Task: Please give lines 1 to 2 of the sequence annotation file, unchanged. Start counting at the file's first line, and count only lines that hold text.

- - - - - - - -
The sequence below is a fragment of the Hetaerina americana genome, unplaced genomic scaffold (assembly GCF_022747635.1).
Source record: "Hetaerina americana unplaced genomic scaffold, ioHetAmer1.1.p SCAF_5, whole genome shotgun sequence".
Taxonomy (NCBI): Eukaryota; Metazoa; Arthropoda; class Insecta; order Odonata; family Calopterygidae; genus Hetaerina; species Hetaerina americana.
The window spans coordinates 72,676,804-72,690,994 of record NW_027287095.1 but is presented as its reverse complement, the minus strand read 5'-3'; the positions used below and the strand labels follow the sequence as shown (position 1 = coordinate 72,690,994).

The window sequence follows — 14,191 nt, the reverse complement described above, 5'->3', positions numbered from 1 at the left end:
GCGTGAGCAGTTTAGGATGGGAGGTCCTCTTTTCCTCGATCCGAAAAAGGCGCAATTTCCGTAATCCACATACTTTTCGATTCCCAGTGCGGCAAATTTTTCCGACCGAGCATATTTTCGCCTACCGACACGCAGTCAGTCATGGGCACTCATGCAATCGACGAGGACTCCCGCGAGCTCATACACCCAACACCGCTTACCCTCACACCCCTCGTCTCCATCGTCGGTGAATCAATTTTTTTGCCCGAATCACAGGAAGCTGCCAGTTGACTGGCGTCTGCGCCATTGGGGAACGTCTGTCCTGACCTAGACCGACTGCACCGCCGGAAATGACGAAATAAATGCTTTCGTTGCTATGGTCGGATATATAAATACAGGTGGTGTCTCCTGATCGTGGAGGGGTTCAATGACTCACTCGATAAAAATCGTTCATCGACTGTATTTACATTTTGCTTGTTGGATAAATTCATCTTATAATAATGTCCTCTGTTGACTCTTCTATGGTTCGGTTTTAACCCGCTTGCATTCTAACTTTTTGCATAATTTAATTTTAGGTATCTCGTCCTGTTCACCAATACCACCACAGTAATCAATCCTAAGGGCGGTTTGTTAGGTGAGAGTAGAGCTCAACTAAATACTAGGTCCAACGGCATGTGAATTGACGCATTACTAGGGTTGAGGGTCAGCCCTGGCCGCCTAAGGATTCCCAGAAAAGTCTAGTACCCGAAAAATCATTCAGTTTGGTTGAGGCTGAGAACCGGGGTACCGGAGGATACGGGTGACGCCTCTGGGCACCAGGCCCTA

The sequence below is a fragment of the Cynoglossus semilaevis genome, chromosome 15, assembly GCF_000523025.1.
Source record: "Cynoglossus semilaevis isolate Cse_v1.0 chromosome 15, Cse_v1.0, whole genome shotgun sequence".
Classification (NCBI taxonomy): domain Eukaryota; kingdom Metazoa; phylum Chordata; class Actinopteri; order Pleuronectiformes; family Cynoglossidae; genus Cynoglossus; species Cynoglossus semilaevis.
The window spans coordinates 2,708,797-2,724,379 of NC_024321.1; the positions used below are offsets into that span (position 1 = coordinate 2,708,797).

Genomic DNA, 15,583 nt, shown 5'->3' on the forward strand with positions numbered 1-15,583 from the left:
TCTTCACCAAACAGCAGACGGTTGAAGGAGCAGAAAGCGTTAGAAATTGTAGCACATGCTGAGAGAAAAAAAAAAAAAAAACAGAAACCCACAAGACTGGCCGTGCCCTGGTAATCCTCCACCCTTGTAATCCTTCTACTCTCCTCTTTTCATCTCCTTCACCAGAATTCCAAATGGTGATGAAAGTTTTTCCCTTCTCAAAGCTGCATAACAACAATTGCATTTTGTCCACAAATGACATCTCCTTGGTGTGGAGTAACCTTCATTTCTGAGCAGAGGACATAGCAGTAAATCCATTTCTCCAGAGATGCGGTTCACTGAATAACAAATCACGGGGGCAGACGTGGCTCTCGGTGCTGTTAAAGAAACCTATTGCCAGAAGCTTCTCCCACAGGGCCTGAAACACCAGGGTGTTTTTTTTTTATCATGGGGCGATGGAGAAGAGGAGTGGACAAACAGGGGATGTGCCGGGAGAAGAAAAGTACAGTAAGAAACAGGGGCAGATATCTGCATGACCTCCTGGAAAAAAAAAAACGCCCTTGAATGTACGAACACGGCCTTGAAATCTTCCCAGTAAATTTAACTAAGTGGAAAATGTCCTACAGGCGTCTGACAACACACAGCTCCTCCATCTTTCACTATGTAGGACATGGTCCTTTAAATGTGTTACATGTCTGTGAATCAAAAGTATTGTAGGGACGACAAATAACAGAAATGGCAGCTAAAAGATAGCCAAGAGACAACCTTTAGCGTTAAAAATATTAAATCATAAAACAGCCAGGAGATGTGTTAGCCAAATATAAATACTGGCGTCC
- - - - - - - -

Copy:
The sequence below is a fragment of the Hetaerina americana genome, unplaced genomic scaffold (assembly GCF_022747635.1).
Source record: "Hetaerina americana unplaced genomic scaffold, ioHetAmer1.1.p SCAF_5, whole genome shotgun sequence".